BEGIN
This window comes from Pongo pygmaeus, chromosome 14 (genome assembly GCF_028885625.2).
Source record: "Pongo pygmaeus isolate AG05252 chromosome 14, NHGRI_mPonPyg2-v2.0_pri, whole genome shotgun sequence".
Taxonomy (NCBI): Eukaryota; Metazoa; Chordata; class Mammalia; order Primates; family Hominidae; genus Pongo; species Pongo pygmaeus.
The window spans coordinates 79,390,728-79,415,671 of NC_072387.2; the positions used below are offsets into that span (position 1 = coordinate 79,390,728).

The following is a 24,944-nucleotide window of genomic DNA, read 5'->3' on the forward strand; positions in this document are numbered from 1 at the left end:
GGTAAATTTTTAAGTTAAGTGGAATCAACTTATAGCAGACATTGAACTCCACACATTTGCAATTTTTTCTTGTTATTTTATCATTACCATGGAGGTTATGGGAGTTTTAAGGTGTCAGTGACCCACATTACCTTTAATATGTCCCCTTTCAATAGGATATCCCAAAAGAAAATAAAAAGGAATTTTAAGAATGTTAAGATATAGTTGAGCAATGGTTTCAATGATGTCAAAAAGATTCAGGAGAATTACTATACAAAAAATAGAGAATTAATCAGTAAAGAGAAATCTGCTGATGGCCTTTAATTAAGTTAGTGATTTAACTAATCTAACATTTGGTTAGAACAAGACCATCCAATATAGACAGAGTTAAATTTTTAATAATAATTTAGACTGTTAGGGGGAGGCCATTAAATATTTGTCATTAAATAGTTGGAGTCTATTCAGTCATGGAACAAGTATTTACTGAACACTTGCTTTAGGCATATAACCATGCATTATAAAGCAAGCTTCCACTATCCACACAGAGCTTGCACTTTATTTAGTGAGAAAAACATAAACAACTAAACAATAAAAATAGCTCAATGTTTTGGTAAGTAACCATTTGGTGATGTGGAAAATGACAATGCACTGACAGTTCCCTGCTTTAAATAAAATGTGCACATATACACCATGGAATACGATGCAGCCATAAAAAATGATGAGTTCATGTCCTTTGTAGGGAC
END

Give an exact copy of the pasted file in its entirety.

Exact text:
This window comes from Pongo pygmaeus, chromosome 14 (genome assembly GCF_028885625.2).
Source record: "Pongo pygmaeus isolate AG05252 chromosome 14, NHGRI_mPonPyg2-v2.0_pri, whole genome shotgun sequence".
Taxonomy (NCBI): Eukaryota; Metazoa; Chordata; class Mammalia; order Primates; family Hominidae; genus Pongo; species Pongo pygmaeus.
The window spans coordinates 79,390,728-79,415,671 of NC_072387.2; the positions used below are offsets into that span (position 1 = coordinate 79,390,728).

The following is a 24,944-nucleotide window of genomic DNA, read 5'->3' on the forward strand; positions in this document are numbered from 1 at the left end:
GGTAAATTTTTAAGTTAAGTGGAATCAACTTATAGCAGACATTGAACTCCACACATTTGCAATTTTTTCTTGTTATTTTATCATTACCATGGAGGTTATGGGAGTTTTAAGGTGTCAGTGACCCACATTACCTTTAATATGTCCCCTTTCAATAGGATATCCCAAAAGAAAATAAAAAGGAATTTTAAGAATGTTAAGATATAGTTGAGCAATGGTTTCAATGATGTCAAAAAGATTCAGGAGAATTACTATACAAAAAATAGAGAATTAATCAGTAAAGAGAAATCTGCTGATGGCCTTTAATTAAGTTAGTGATTTAACTAATCTAACATTTGGTTAGAACAAGACCATCCAATATAGACAGAGTTAAATTTTTAATAATAATTTAGACTGTTAGGGGGAGGCCATTAAATATTTGTCATTAAATAGTTGGAGTCTATTCAGTCATGGAACAAGTATTTACTGAACACTTGCTTTAGGCATATAACCATGCATTATAAAGCAAGCTTCCACTATCCACACAGAGCTTGCACTTTATTTAGTGAGAAAAACATAAACAACTAAACAATAAAAATAGCTCAATGTTTTGGTAAGTAACCATTTGGTGATGTGGAAAATGACAATGCACTGACAGTTCCCTGCTTTAAATAAAATGTGCACATATACACCATGGAATACGATGCAGCCATAAAAAATGATGAGTTCATGTCCTTTGTAGGGAC